BRENT crude dropped below $63 yesterday, a galloping 45 per cent down on June this year. Even scarier, it is apparent that the markets don’t know where the price should settle.
That means we could see further price gyrations till a new benchmark emerges. According to the International Energy Agency, there will be even more oil in 2015. From Opec to US shale oil producers, everyone is pumping like crazy in order to secure market share before the inevitable industry shakeout and price rebound.
The big question is who will still be around when the dust settles? Around 15 per cent of US shale producers are already in the red, and some estimates suggest more than half could be in trouble if US crude falls below $55. On the other hand, much of US shale oil and gas output has been hedged on the futures markets, so they are ready to face down Opec and the Saudis.
The real worry has to be the North Sea, where the marginal cost of production was already high. Interestingly, the Norwegians are taking the crisis in their stride. Oil and gas may constitute a quarter of their GDP, but that is a good reason in itself to diversify. This week’s interest rate cut should boost non-oil exports but cutting the exchange rate, and a squeeze in the energy sector should ease costs in the ultra-tight Norwegian labour market.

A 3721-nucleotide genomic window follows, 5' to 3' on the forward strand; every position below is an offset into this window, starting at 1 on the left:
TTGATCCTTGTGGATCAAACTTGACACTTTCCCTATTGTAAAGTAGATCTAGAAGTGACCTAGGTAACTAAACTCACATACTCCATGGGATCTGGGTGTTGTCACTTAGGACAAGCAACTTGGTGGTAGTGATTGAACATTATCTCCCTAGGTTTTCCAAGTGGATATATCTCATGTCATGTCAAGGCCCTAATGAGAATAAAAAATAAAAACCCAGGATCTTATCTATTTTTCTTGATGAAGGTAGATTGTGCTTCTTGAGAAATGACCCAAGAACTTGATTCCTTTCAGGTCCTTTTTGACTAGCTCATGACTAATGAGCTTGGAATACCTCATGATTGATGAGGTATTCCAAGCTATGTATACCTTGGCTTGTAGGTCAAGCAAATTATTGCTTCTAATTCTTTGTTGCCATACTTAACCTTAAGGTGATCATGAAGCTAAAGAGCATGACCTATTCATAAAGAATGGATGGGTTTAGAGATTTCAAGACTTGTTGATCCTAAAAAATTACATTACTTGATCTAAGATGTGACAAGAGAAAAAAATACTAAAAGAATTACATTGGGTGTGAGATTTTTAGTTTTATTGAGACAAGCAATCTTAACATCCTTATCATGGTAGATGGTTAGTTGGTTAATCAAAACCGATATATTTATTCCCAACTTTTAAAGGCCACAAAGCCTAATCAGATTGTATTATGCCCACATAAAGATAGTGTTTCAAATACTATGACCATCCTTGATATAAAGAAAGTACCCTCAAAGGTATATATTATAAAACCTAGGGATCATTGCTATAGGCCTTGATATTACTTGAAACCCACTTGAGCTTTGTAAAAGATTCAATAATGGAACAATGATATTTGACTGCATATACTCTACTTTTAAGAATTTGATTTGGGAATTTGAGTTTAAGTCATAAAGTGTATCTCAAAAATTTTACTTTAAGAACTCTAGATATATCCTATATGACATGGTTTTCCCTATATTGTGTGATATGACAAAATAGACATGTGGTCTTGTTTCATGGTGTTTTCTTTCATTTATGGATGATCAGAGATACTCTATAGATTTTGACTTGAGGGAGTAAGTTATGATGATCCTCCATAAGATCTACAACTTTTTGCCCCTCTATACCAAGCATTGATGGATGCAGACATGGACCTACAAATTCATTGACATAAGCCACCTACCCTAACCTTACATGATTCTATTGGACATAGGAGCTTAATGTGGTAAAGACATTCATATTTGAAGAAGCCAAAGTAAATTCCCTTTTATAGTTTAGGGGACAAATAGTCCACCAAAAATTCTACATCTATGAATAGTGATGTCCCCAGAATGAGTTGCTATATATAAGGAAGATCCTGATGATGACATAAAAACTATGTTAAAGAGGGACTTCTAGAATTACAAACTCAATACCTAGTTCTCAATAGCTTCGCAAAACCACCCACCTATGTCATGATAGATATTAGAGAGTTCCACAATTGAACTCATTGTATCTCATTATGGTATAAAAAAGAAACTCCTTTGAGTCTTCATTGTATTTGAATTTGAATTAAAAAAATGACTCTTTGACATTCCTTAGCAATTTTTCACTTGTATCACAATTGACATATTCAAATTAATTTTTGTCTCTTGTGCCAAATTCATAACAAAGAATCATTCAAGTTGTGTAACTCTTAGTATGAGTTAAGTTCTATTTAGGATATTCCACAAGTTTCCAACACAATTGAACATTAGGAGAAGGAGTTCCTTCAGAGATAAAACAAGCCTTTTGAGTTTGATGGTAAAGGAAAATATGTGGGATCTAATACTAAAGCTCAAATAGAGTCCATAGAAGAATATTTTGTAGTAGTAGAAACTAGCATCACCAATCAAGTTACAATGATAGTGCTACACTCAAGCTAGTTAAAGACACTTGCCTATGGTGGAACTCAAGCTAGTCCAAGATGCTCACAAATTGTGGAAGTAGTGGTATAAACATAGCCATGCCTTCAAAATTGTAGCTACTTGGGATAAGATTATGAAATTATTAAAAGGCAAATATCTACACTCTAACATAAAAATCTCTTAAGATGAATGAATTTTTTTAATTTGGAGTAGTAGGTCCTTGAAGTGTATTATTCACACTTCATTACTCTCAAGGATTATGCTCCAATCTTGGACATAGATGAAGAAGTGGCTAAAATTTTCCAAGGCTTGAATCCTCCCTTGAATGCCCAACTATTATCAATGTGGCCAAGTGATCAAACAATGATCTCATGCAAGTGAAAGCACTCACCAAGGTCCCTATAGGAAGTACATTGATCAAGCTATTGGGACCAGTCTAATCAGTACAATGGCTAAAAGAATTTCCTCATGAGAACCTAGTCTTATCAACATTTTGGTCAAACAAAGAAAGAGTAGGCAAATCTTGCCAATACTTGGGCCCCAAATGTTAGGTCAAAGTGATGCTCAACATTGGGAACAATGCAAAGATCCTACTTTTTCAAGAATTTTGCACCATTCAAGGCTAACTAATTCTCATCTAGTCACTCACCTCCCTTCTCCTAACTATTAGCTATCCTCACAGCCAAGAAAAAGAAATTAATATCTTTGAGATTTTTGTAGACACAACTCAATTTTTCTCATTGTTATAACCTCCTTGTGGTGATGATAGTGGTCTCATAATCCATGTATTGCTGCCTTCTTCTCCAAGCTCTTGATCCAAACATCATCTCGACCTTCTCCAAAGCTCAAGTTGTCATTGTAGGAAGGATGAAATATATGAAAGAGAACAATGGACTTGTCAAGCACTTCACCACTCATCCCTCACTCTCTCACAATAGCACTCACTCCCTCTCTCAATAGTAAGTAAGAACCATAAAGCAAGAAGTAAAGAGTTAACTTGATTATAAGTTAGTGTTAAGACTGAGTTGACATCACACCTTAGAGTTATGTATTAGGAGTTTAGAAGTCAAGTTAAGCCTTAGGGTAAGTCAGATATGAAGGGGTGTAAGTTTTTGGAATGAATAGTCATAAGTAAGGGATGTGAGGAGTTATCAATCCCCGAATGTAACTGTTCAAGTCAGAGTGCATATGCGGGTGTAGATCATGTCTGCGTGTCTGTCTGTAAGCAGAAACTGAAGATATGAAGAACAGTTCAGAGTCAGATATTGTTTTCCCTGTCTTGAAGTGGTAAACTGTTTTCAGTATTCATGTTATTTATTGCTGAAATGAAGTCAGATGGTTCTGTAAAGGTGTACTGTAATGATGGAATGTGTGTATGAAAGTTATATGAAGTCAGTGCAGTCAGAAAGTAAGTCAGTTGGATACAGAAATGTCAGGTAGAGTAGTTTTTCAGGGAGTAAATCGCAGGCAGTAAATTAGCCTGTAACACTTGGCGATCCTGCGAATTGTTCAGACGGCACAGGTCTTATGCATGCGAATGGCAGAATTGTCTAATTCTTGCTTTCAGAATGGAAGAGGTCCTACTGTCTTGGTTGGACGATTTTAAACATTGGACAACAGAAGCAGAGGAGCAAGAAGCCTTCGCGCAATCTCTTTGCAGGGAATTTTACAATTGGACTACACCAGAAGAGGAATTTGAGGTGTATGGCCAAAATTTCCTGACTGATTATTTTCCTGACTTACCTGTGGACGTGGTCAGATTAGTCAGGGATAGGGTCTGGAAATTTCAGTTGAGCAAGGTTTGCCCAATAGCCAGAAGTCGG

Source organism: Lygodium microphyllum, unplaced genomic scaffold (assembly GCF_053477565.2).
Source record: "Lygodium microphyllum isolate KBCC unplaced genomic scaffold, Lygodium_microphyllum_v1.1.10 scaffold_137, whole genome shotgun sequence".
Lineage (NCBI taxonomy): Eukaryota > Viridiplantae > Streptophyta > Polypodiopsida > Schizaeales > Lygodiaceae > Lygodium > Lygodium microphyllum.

Which leaves the UK sector of the North Sea holding the parcel. The UK and Scottish governments are both still addressing last year’s problems of how to expand production, when the agenda has become the industry’s very survival. That demands slashing taxes on the sector.
John Swinney’s word is his bond
The UK Treasury has confirmed it has begun the formal legal process to allow the Scottish Government to issue its own bonds. Under the Scotland Act of 2012, Holyrood gets the power to borrow up to £2.2 billion for capital investment, starting in 2015-16.
If the Smith Commission proposals are enacted, this arbitrary borrowing limit will be lifted. Chip in bond issues by the other devolved administrations and the Manchester city state, which must surely come, and you have a whole new sub-Treasury bond market to invest in.
To glimpse what this might look like, consider Australia. Individual state and territory governments in Australia are free to issue debt – what is known as the semi-government bond market – which has contributed to growth in the fixed-income market, providing low-risk investments over long maturities.
A deeper capital market has enhanced overall liquidity. Semi-government securities now form a significant share of the reserve assets of Australia’s financial institutions, urged on by the Basel III reforms which require banks to hold higher levels of liquid securities.
I have a vision of the future: Standard Life customers beholden to John Swinney for their pension income.